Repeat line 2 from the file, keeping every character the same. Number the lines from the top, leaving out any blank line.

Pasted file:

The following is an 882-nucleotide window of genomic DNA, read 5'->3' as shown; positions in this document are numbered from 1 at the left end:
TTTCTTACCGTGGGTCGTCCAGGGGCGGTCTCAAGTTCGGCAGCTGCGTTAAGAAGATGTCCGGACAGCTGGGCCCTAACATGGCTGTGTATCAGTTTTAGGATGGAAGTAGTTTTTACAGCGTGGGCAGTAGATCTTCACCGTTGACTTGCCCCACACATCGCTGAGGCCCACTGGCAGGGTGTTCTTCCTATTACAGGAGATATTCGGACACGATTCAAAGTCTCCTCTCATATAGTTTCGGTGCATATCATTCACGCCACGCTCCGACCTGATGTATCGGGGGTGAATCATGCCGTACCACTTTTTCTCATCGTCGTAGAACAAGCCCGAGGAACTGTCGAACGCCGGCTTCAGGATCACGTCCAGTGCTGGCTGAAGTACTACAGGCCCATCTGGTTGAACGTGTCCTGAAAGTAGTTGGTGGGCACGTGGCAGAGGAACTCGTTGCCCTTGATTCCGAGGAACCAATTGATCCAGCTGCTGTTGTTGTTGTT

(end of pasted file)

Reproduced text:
TTTCTTACCGTGGGTCGTCCAGGGGCGGTCTCAAGTTCGGCAGCTGCGTTAAGAAGATGTCCGGACAGCTGGGCCCTAACATGGCTGTGTATCAGTTTTAGGATGGAAGTAGTTTTTACAGCGTGGGCAGTAGATCTTCACCGTTGACTTGCCCCACACATCGCTGAGGCCCACTGGCAGGGTGTTCTTCCTATTACAGGAGATATTCGGACACGATTCAAAGTCTCCTCTCATATAGTTTCGGTGCATATCATTCACGCCACGCTCCGACCTGATGTATCGGGGGTGAATCATGCCGTACCACTTTTTCTCATCGTCGTAGAACAAGCCCGAGGAACTGTCGAACGCCGGCTTCAGGATCACGTCCAGTGCTGGCTGAAGTACTACAGGCCCATCTGGTTGAACGTGTCCTGAAAGTAGTTGGTGGGCACGTGGCAGAGGAACTCGTTGCCCTTGATTCCGAGGAACCAATTGATCCAGCTGCTGTTGTTGTTGTT